A Puzzle, a Solution, and Why It Cannot be Right. Maybe.
In the U.S. in the 20th century, stocks have consistently outperformed bonds. For an economist, this is puzzling. If you consistently get a better return buying stocks than buying bonds, why does anyone buy bonds? One would expect investment to shift out of bonds and into stocks until the return on both investments was equal.
There are several solutions that other people have offered to this puzzle. One is to argue that investors are risk averse and bonds have a more predictable yield; the rebuttal has been that, except over very short time periods, stocks almost always outperform bonds, so nobody investing for more than a few years can reduce his risk by buying bonds. Another is to claim that the U.S. market in the 20th century is a special case; investors in stocks just happened to be lucky, many times over.
I have a different solution, one that is elegant, coherent, and arguably cannot be right. More interesting still, the argument that shows it cannot be right also shows that there is no such thing as insider trading.
I start with a bit of real world history:
When the Macintosh first came out, I was already familiar with the idea of a graphic interface and convinced that it was a better way of interacting with computers, having seen a video some years earlier on work at Xerox PARC. I observed that the rest of the world, or at least the people I could directly observe, had no idea what was going on; one colleague, told that I was buying a Mac, asked why I wasn't getting a PC Jr. instead, apparently in the belief that they were roughly comparable because of similar size. I concluded that if his response was typical, Apple stock was underpriced, so I bought some. It turned out to be a correct decision.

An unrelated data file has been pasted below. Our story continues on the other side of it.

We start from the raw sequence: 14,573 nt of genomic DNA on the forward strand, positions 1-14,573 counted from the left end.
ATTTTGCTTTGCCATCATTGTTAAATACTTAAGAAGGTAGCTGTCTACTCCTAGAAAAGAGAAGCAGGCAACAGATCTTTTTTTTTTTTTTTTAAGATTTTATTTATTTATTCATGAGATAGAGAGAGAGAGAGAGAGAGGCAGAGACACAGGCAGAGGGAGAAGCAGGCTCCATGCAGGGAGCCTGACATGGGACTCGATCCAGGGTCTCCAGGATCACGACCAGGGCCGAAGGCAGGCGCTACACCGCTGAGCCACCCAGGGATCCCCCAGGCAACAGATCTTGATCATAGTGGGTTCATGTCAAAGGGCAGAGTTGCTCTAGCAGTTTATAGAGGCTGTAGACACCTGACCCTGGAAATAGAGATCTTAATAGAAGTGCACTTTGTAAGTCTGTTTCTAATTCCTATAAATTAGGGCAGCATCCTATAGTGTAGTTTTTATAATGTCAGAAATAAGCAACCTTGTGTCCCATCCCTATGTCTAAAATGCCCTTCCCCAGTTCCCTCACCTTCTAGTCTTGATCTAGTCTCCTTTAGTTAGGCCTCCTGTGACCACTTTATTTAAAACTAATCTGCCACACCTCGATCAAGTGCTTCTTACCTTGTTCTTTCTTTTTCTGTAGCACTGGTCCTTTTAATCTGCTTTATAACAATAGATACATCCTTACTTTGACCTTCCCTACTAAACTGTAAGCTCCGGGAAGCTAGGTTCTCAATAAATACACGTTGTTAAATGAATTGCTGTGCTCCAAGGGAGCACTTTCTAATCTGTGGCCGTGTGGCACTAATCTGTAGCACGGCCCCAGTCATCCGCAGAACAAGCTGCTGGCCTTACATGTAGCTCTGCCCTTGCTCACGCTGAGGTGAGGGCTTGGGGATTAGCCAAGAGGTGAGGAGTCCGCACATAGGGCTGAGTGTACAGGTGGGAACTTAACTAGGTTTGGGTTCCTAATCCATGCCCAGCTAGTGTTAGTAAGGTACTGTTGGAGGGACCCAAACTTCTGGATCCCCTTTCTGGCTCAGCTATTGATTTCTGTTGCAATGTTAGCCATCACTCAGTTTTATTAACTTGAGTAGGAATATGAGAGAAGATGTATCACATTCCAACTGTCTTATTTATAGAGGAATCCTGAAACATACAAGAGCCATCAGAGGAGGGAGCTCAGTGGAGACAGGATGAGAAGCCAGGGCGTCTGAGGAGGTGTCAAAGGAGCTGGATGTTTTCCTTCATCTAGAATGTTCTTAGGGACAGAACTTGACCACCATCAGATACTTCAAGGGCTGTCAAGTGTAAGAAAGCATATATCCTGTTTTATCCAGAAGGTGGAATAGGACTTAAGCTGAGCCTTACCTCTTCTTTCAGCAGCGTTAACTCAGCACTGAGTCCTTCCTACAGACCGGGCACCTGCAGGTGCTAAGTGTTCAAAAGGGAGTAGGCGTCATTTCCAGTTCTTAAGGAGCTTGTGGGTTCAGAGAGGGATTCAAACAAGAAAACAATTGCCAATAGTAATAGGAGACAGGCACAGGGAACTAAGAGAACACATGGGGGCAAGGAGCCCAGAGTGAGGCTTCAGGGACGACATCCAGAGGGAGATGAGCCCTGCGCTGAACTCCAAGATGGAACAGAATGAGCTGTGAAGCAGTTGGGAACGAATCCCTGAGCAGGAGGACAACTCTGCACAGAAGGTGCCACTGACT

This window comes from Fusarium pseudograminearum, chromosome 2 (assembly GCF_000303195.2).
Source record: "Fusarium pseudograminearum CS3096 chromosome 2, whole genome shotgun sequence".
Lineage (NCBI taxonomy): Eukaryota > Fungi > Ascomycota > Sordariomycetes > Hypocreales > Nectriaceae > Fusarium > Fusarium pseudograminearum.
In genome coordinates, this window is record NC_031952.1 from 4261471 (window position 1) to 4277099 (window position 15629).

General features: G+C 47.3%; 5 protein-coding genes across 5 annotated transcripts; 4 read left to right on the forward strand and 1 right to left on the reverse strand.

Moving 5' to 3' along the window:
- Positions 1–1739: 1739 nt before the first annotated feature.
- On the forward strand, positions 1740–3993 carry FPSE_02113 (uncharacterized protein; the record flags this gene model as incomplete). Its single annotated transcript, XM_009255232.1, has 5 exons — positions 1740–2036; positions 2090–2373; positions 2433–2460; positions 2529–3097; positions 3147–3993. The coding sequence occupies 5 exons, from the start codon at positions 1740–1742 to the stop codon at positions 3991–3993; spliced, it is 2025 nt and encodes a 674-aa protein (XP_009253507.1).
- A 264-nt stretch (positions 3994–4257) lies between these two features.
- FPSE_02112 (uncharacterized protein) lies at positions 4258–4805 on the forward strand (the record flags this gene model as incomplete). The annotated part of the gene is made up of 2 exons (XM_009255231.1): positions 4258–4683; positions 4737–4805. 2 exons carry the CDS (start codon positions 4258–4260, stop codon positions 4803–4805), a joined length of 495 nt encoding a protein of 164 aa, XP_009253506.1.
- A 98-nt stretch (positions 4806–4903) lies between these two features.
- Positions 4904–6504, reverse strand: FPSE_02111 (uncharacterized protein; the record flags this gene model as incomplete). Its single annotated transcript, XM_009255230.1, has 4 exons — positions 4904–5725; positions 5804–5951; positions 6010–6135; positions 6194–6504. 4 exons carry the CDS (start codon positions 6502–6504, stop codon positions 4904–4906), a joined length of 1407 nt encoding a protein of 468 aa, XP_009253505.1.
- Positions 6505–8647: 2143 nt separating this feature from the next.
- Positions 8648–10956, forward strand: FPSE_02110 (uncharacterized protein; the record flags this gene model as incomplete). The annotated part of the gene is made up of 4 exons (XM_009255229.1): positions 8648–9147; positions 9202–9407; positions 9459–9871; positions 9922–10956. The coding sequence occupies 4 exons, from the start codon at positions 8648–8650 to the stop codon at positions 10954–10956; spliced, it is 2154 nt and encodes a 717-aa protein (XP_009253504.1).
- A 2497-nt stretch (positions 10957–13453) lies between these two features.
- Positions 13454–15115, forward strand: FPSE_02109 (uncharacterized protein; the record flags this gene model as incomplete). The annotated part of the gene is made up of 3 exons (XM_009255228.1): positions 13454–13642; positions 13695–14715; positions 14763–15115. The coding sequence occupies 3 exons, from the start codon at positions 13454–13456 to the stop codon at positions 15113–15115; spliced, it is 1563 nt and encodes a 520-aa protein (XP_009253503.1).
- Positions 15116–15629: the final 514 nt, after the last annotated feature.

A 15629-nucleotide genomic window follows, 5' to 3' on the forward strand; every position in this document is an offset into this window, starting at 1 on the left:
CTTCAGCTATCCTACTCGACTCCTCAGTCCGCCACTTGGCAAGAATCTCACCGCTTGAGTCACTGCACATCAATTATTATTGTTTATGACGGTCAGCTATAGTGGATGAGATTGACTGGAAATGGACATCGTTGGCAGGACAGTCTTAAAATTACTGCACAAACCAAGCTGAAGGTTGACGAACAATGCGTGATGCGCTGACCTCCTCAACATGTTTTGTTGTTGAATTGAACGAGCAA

I was an insider for that transaction, not in the legal sense but in the economic sense; I knew relevant things that most of the market did not know. Imagine a stock market in which every investor is in that sense an insider, each for a different tiny niche, a particular subset of investments with regard to which he has information that other investors do not have and cannot readily obtain. Like any inside trader, the investor can expect a better than market return when he invests on the basis of his inside information.
If expected return was all that mattered, each individual would invest only in the niche where he had specialized information. But individual investors are risk averse, so wish to diversify their investments. Having bought or sold stock in my niche to the point where any further bets would lose me as much in increased risk as they make me in expected return, additional investments will be outside of my niche. My investment income consists in part of a (say) 2% return on my capital, in part of an additional stream of income representing the rent on my specialized knowledge and obtained via a more than 2% return on capital invested in my niche.